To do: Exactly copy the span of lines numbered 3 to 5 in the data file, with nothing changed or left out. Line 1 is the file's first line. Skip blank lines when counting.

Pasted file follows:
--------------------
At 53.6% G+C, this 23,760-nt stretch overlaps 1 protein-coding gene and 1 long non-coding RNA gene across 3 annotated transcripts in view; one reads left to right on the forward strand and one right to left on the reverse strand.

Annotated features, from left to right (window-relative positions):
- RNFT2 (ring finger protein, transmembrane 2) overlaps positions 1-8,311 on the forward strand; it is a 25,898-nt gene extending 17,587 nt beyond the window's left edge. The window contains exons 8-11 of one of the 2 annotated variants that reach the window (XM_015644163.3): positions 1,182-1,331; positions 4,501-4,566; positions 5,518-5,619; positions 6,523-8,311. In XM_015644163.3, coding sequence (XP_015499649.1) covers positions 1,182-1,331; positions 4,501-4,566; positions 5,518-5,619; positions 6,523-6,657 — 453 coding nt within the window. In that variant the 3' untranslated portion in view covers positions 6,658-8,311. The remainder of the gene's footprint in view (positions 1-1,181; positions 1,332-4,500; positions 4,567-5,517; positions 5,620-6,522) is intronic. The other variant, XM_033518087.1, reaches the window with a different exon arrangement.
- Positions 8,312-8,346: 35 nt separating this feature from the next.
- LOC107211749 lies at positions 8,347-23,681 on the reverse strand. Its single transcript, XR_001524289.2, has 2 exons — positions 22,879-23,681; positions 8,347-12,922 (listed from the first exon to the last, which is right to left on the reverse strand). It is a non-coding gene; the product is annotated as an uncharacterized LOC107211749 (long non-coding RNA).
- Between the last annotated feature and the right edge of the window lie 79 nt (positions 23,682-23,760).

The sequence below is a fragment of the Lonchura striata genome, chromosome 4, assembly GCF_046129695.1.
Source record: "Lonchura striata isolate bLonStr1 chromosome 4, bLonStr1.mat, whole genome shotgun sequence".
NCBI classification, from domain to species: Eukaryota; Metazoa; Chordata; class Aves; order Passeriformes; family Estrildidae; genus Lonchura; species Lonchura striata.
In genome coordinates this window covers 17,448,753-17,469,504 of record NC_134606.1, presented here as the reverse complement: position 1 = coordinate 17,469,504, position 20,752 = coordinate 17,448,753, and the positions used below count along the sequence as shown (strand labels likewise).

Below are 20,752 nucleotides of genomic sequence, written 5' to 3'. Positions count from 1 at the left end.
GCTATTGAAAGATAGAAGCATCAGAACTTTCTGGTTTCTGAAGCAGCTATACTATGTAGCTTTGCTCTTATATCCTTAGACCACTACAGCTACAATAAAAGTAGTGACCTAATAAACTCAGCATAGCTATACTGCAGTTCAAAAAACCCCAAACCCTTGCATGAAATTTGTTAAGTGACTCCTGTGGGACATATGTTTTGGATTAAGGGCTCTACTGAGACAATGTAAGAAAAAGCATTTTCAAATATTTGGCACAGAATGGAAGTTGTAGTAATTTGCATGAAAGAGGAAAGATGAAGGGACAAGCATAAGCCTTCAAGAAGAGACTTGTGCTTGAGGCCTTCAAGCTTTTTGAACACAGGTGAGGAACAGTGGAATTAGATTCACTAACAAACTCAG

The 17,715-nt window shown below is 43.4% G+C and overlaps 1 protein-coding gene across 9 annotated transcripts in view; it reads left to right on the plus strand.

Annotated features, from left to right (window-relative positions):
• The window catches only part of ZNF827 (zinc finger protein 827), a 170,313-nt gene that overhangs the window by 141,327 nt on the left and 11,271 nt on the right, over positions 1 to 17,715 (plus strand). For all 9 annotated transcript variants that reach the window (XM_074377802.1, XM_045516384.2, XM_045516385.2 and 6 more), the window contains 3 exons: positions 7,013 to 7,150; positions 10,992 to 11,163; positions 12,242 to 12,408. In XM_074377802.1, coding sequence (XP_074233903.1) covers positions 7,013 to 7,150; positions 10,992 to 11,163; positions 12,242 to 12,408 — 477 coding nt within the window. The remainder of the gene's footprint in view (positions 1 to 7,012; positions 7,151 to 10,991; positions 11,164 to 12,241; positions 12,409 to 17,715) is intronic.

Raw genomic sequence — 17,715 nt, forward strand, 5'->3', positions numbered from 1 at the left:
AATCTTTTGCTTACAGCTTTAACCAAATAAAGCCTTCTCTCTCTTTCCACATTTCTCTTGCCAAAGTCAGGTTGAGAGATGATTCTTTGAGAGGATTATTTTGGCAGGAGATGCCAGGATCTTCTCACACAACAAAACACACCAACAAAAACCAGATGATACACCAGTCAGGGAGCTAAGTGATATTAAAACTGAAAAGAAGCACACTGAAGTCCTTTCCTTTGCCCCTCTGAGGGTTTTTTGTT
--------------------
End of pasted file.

- RNFT2 (ring finger protein, transmembrane 2) overlaps positions 1-8,311 on the forward strand; it is a 25,898-nt gene extending 17,587 nt beyond the window's left edge. The window contains exons 8-11 of one of the 2 annotated variants that reach the window (XM_015644163.3): positions 1,182-1,331; positions 4,501-4,566; positions 5,518-5,619; positions 6,523-8,311. In XM_015644163.3, coding sequence (XP_015499649.1) covers positions 1,182-1,331; positions 4,501-4,566; positions 5,518-5,619; positions 6,523-6,657 — 453 coding nt within the window. In that variant the 3' untranslated portion in view covers positions 6,658-8,311. The remainder of the gene's footprint in view (positions 1-1,181; positions 1,332-4,500; positions 4,567-5,517; positions 5,620-6,522) is intronic. The other variant, XM_033518087.1, reaches the window with a different exon arrangement.
- Positions 8,312-8,346: 35 nt separating this feature from the next.
- LOC107211749 lies at positions 8,347-23,681 on the reverse strand. Its single transcript, XR_001524289.2, has 2 exons — positions 22,879-23,681; positions 8,347-12,922 (listed from the first exon to the last, which is right to left on the reverse strand). It is a non-coding gene; the product is annotated as an uncharacterized LOC107211749 (long non-coding RNA).